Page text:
The next evening, Elena went for a walk after dinner. She loved being alone in the darkness, strolling down the paths between the villas. Her senses were sharpened. The smell of the fruits hanging in the trees seemed stronger. The sound of the palm fronds sounded like pages of paper scraping together. The Spanish moss whispered from the branches high above. The sky was the deepest shade of cobalt blue.
Eventually, she found herself drawn to noises—cars, yelling, and boisterous laughter. Elena remained hidden, but watched as several cars pulled up to a beautifully appointed villa with a long, curving driveway. The villa’s European architectural style was created with Mexican materials. All the popular magazines displayed it as an example of a cross-cultural fusion of elegance.
She crept closer, surveying the situation. Loud American music blared from within the house. Shadows of people danced in the upstairs windows, and a large crowd mingled rambunctiously throughout the first floor. She struggled to be assertive. Hadn’t she studied them enough to blend in? But she approached with caution, suddenly self-conscious of her appearance. Her hair was pulled into a simple ponytail. Even when rich girls wore ponytails, their hair seemed shinier and bouncier, perfect as an American doll. Elena didn’t even own make-up. She wore second-hand faded jeans and her favorite but ill-fitting yellow sweater with old stains that never came out in the wash.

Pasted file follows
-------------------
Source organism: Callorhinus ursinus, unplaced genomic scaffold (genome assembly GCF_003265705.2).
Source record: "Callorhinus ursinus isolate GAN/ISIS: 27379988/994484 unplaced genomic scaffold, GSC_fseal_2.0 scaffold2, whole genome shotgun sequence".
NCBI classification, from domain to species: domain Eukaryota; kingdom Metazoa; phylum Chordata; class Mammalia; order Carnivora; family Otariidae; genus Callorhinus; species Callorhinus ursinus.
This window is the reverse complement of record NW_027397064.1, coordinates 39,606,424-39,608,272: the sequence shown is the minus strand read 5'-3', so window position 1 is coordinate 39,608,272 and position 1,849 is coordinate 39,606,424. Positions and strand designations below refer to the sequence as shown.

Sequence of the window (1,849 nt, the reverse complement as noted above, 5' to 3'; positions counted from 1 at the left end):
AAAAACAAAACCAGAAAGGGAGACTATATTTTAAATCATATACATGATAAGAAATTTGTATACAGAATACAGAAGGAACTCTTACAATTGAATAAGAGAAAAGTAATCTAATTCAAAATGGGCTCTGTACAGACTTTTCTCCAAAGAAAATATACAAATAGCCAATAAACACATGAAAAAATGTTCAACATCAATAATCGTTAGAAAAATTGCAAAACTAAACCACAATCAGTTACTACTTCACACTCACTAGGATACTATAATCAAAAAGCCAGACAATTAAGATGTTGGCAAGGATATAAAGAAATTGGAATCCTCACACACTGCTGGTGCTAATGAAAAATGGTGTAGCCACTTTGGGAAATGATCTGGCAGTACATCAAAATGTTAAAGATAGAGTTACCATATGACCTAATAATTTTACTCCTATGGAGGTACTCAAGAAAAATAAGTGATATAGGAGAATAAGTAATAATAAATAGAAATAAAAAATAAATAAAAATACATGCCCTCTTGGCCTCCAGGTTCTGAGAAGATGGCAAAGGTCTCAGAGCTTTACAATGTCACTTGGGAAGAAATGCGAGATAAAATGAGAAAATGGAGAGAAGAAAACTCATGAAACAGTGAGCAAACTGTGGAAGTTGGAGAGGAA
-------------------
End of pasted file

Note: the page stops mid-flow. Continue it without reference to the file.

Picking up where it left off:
She watched a group of kids her age approach the side door. The guys carried cases of beer ahead of the rest of the group. Gold chains glistened in the lamplight. Jeans were crisp, sneakers were spotless and white. Elena hung back, waiting in the shadows of the trees.
Another crowd of kids came up after the first group, and she felt her confidence revive. Definitely part of the same crowd, but reasonably scruffy. Plain t-shirts and cut-off shorts, and scuffed loafers. They carried a carton of tequila made locally and favored by people in the village. She snuck up behind them, and tried to act as though she was with them, but lagged behind just a step or two.
The girl in front of her was tall, wearing a long, curling black ponytail. Like her friends, she dressed casually, but as Elena got closer, she noticed essential clues. They were not local. Their accent was urbane, educated—worldly. The girl reached back to fluff her hair, and Elena saw the jewelry: gold and fire opals. Probably enough to fund a college education.
Elena was momentarily shaken, but determined to follow through with her plan. She took a step forward, peering around the kids into the well-lit house. She knew it was best to keep moving. If she just stood there and looked out of place someone would notice. She never attended a party like this before. Never just kids her age, only family parties. This was new and dangerous territory in more ways than one. She did her best to look natural by grabbing a beer off the counter. She took a sip and smiled, and moved into the next room.
The music was loud, and the room so crowded that it was hard to distinguish which couples were dancing together. Elena shrunk back, inching her way along the wall. The crowd moved as one entity, occasionally forcing her out of the safe place she found for herself.